The Private Life of the Brain Hardcover – 1 Jun 2000
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What's going on in there? One of the great scientific and philosophical mysteries is how a few pounds of wet, salty cobwebs can give rise to the rich experience that we call consciousness. Oxford neuroscientist Susan Greenfield peers inside the dimly lit skull to show us what she thinks is going on in The Private Life of the Brain. Greenfield has a great facility for explaining tricky scientific concepts in language that is engaging to all readers. She presents the basics of contemporary thought on consciousness as they relate to her own theory involving a continuum of experience between sensual, emotional grounding in the surrounding world and rational, cognitive withdrawal into mental life. Arguing from a wide range of animal and human research, as well as the work of philosophers such as John Searle and Daniel Dennett, she makes her case compellingly but gently, allowing that other theories might also hold in this still-uncharted territory. Looking in depth at depression, drug use, and fear, Greenfield shows how each is explained by her continuum theory and how each relates to the life of the human organism as a whole. Could it be true that as our minds work harder, our hearts lose some feeling, and vice versa? Whether or not the idea withstands time and testing, it is intriguing and thought-provoking, making The Private Life of the Brain essential reading for minds seeking self-enlightenment. --Rob Lightner
From the Inside Flap
How do our unique personalities emerge from our anatomically identical physical brains? What gives rise to our emotions? Why do some drugs make us ecstatic while others make us miserable? For centuries, the most elusive and tantalizing questions about how the human mind works were left to the esoteric realm of philosophers. But in the last decade, there has finally been an explosion of interest from those who study the physical brain. In this groundbreaking scientific exploration, internationally acclaimed neuroscientist and author Susan Greenfield demystifies the private life of the brain. Embarking on an excursion deep inside the human brain, Greenfield takes us beyond the intricate tangle of cells, electrical impulses, and molecules to examine the physical basis of our emotions and search for the answer to one of the most enduring mysteries in modern science: How is a unique, subjective experience generated in each one of us? Informed by years of cutting–edge research, as well as compelling personal anecdotes that we can all relate to, Greenfield reveals that emotions, triggered by individual life experiences, are the very foundation upon which our brains build our unique minds. Offering us a brain scientist’s perspective on the intricate dance of emotions and cognitive abilities, Greenfield asserts that this extraordinary sense of the self is inextricably bound to the often mercurial world of emotions. Rich in insights from such diverse realms as neuroscience, pharmacology, psychology, philosophy, and everyday life, The Private Life of the Brain traces the life of our mind and reveals how our childhood experiences; intense emotions like fear, depression, and euphoria; and the drugs that induce these extreme feelings dramatically affect who we are. She argues that emotions exist at the core of our selves to a greater or lesser degree, depending on how much we are using or losing our mind at any given moment. Timely and provocative, The Private Life of the Brain is a tour de force that provides an eye–opening look through the authoritative lens of neuroscience. Captivating for novices and experts alike, this intriguing book presents an enlightening journey into the human brain for anyone who has ever pondered the mystery of who we are and how the brain works. --This text refers to the Paperback edition.See all Product description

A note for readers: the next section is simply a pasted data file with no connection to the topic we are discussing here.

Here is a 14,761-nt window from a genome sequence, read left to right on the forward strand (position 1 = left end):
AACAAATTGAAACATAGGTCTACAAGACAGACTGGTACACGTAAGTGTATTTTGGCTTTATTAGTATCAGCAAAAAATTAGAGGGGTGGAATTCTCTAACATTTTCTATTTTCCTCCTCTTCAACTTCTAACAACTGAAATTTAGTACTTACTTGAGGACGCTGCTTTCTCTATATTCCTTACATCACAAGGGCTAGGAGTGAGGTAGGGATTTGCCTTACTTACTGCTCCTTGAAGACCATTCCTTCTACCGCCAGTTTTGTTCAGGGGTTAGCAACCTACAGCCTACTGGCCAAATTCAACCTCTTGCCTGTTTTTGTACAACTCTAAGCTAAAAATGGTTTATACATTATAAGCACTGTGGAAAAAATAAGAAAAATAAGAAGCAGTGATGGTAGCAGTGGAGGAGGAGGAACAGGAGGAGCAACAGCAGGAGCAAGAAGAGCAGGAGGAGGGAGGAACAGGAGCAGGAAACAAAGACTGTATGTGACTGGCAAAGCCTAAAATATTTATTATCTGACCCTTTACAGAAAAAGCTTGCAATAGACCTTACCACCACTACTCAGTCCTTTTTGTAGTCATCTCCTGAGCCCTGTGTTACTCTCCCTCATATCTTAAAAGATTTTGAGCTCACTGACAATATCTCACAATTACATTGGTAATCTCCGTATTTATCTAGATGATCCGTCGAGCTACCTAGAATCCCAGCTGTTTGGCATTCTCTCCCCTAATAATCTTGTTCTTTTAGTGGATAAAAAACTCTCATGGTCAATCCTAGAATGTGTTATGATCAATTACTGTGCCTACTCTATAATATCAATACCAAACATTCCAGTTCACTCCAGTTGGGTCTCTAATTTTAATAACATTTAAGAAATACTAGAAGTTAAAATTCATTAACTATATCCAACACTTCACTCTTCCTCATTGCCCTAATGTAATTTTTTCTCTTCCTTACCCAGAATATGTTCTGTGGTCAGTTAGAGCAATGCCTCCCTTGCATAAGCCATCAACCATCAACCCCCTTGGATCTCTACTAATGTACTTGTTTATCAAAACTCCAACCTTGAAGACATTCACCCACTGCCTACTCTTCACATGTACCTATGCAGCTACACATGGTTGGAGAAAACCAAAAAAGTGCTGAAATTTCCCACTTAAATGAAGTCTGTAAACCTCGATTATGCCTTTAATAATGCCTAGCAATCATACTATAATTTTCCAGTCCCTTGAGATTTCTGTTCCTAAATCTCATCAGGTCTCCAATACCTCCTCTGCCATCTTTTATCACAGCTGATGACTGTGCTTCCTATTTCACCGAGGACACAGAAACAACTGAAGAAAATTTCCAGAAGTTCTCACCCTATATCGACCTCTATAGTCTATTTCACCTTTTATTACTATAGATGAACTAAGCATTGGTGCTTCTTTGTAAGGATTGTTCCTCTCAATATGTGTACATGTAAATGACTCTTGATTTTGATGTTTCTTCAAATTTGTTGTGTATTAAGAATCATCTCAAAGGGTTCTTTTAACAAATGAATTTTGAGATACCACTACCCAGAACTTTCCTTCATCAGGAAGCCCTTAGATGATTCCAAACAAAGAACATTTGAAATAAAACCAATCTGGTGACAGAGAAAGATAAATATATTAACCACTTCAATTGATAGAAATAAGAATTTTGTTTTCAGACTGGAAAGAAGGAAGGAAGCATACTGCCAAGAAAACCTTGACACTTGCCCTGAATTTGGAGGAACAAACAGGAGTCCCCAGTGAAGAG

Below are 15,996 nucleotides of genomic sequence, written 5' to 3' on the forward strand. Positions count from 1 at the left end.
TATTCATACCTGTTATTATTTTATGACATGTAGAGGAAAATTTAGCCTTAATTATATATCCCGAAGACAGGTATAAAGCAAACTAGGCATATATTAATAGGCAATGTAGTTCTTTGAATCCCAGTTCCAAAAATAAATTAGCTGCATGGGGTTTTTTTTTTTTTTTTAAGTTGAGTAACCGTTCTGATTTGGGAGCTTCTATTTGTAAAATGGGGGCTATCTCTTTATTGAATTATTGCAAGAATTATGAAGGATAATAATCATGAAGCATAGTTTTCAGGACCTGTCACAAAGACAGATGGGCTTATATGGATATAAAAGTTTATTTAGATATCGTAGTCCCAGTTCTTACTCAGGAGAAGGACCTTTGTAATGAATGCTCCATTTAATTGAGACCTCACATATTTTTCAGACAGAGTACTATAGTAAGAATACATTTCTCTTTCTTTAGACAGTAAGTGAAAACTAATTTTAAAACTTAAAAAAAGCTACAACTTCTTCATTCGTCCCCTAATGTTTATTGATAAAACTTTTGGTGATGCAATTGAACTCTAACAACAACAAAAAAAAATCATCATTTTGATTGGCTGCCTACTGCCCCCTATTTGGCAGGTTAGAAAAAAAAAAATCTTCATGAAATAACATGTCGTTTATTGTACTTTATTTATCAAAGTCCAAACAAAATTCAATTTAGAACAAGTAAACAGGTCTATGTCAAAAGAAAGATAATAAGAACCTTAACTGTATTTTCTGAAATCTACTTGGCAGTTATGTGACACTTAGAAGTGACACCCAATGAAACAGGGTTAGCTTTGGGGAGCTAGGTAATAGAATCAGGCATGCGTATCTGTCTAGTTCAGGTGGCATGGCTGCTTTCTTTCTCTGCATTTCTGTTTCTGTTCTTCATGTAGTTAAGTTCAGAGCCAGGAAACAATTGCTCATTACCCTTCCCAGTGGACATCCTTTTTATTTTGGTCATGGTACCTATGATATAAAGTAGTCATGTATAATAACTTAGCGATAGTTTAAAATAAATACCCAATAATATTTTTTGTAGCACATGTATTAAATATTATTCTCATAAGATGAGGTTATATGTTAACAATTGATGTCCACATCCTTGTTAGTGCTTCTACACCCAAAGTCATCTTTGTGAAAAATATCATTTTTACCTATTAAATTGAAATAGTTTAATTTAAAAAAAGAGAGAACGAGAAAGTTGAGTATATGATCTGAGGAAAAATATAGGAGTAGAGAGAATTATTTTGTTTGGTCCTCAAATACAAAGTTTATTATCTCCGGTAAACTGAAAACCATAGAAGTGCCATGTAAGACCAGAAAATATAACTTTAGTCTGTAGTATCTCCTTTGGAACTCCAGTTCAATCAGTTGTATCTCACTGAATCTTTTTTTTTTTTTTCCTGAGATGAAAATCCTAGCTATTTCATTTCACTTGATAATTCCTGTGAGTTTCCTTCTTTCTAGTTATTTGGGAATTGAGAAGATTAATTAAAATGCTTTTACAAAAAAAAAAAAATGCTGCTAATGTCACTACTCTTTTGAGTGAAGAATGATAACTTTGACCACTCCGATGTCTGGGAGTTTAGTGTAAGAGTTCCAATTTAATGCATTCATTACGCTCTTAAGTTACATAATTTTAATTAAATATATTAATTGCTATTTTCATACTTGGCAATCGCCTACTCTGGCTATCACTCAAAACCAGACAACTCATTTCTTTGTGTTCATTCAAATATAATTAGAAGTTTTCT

Top customer reviews
She is tackling an area that is undoubtedly an intellectual landmine. She does it with humour, and delivers an argument both persuasive and personal, both touching and scientific.
You may not agree with every point she makes, but you will definitely be glad that you gave her the chance.
One of the many things that i enjoyed about this book is the fact that it is not huge. Many books within the realm of popular science are far too dense. It is a relatively slim volume that gets striaght to the point. There is an appendix and a detailed set of end notes for those that are interested.
Fans of Antonio Damasio's The Feeling Of What Happens should enjoy this book.
She has connected the science of the brain and mind to the behaviour of ourselves in a way that is accessible and understandable to the non-neuroscientist (I don't even have biology GCSE). As an engineer who thinks in pictures I would have benefited from some diagrams to help me understand the structure of the brain and particularly the different fountains of modulating amines.
The excellent "notes" for each chapter gave both further qualification of the narrative and good sources of further reading. I intend to obtain at least 4 further texts on the basis of these.
I identified with her struggle as a woman in scientific research and the limiting caution of research funding bodies, both of which she underplays hugely.
A thoroughly fascinating book. If you are interested in people and science, read this book.
What spoils the book is its tendancy towards repetition, which quicky becomes wearing when one reads more than a few chapters at one sitting (for example, I'm sure many other readers will tire of the author's apparent obsession with her mortgage). A bit of editing wouldn't go amiss before the release of the paperback.
Recommended, despite its flaws.
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